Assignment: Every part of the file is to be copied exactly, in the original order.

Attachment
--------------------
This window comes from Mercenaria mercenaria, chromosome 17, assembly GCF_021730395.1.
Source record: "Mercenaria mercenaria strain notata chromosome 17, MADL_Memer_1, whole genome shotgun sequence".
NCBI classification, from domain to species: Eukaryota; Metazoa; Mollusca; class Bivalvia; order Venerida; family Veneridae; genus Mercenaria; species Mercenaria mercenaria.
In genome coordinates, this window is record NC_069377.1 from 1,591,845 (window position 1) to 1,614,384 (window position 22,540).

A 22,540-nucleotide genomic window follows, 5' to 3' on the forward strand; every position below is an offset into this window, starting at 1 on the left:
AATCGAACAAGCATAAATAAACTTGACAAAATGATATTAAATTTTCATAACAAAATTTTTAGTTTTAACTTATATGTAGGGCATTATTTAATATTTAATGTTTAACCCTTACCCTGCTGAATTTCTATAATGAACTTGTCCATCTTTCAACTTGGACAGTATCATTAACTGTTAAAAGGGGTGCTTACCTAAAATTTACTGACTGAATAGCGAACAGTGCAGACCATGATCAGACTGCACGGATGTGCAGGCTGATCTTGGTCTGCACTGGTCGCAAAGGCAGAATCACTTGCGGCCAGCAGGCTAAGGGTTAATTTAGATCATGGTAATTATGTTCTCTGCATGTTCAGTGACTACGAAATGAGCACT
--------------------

This window comes from Mercenaria mercenaria, chromosome 17, assembly GCF_021730395.1.
Source record: "Mercenaria mercenaria strain notata chromosome 17, MADL_Memer_1, whole genome shotgun sequence".
NCBI classification, from domain to species: Eukaryota; Metazoa; Mollusca; class Bivalvia; order Venerida; family Veneridae; genus Mercenaria; species Mercenaria mercenaria.
In genome coordinates, this window is record NC_069377.1 from 1,591,845 (window position 1) to 1,614,384 (window position 22,540).

A 22,540-nucleotide genomic window follows, 5' to 3' on the forward strand; every position below is an offset into this window, starting at 1 on the left:
AATCGAACAAGCATAAATAAACTTGACAAAATGATATTAAATTTTCATAACAAAATTTTTAGTTTTAACTTATATGTAGGGCATTATTTAATATTTAATGTTTAACCCTTACCCTGCTGAATTTCTATAATGAACTTGTCCATCTTTCAACTTGGACAGTATCATTAACTGTTAAAAGGGGTGCTTACCTAAAATTTACTGACTGAATAGCGAACAGTGCAGACCATGATCAGACTGCACGGATGTGCAGGCTGATCTTGGTCTGCACTGGTCGCAAAGGCAGAATCACTTGCGGCCAGCAGGCTAAGGGTTAATTTAGATCATGGTAATTATGTTCTCTGCATGTTCAGTGACTACGAAATGAGCACT